Mask wearing behaviors have been shown to vary across different groups like gender identity, however, differences between people with and without lung disease have yet to be explored.
Goal: Examine perceptions, attitudes, and behaviors related to mask use during the COVID-19 pandemic of those with and without lung disease nationally.
Rachel Bombardier, Mialovena C. Exume, Jeremy Frank, Timothy W. Greenfield, Kaela Mohardt, Nathan Schweitzer, and Devan Spence
Recent studies demonstrate that people with developmental disabilities are at increased risk for preventable illnesses. In our study, we examined several variables suspected to be major contributing factors, with emphasis on job security and employment. The development of sheltered workshops was initially an attempt to promote employment opportunities for people with intellectual and developmental disabilities (IDD), though at subminimum wages.
We explored whether these workshops allow for adequate community and healthcare engagement that is necessary for overall health and wellbeing. We designed a study that allowed us to statistically compare health-related data among states that eliminated sheltered workshops with those continuing this practice. These results were compared with internally available data (N=79) at Champlain Community Services (CCS), a specialized employment organization in Vermont serving people with IDD. We quantified health outcomes based on Medicaid standards which include annual wellness visits with a PCP, annual dental visits, and ensuring individuals are up to date on vaccinations. Additionally, we quantified other predictors for general wellbeing including current smoking status and body mass index (BMI).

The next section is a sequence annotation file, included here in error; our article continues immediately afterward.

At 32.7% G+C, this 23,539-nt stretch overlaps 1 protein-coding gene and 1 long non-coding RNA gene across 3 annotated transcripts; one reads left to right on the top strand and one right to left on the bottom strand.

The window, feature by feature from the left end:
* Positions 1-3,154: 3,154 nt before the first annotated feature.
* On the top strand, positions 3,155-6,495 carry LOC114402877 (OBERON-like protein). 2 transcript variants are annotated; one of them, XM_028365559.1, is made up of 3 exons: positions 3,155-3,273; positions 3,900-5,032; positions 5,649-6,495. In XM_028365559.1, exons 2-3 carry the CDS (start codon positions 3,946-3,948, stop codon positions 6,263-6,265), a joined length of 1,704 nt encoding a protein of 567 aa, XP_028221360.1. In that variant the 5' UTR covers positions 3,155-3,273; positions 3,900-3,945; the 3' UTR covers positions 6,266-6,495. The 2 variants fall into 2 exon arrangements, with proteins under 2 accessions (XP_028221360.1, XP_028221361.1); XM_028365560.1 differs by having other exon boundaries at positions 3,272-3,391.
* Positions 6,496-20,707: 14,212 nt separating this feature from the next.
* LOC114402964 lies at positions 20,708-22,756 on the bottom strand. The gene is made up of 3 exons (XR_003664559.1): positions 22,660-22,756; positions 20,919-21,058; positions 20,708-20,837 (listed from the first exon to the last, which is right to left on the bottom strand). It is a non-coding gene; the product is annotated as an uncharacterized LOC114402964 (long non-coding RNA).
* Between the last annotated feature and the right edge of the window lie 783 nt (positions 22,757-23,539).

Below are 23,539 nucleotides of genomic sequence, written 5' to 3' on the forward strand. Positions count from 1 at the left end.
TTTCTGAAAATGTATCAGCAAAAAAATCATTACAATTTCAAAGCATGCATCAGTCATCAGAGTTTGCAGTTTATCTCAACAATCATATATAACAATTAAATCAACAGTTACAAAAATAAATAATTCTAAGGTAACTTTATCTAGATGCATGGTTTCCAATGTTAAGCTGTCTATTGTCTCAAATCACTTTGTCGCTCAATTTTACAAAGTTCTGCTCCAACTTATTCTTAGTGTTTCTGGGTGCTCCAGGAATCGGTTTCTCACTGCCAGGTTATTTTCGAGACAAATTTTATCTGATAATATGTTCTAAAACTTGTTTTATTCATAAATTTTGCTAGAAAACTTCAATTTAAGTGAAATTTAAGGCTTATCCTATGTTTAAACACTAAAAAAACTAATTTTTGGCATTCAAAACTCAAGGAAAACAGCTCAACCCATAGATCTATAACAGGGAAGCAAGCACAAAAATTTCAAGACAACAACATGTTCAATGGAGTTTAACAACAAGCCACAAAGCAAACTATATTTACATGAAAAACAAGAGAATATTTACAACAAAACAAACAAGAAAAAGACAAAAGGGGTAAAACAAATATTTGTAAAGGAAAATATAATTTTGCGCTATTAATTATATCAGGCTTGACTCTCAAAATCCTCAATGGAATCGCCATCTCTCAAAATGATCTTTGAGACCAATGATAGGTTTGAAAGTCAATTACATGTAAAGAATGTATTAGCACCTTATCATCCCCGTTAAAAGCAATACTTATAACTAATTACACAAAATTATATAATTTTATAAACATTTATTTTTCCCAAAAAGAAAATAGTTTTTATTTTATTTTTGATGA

The results of our study indicated that people with IDD from states that have eliminated sheltered workshops tend to have better health outcomes with notable exemplary outcomes in consumers involved with CCS.
We anticipate the results of this study will assist organizations, such as CCS, by articulating the impact of sheltered workshops on people living with IDD and receiving subminimum wage.
Bridging the Gap: Improving the relationship between social service organizations and healthcare providers
Gabriela Bosmenier Cruz, Linda L. Cui, Liberty J. Dupuis, Ian Guertin, S. Halsey, Ying K. Loo, Finlay Pilcher, and Joaquin Reategui
In Vermont, a significant social determinant of health is rurality. Barriers to healthcare services include distance to providers, lack of integration with social services, and failure to recognize community needs.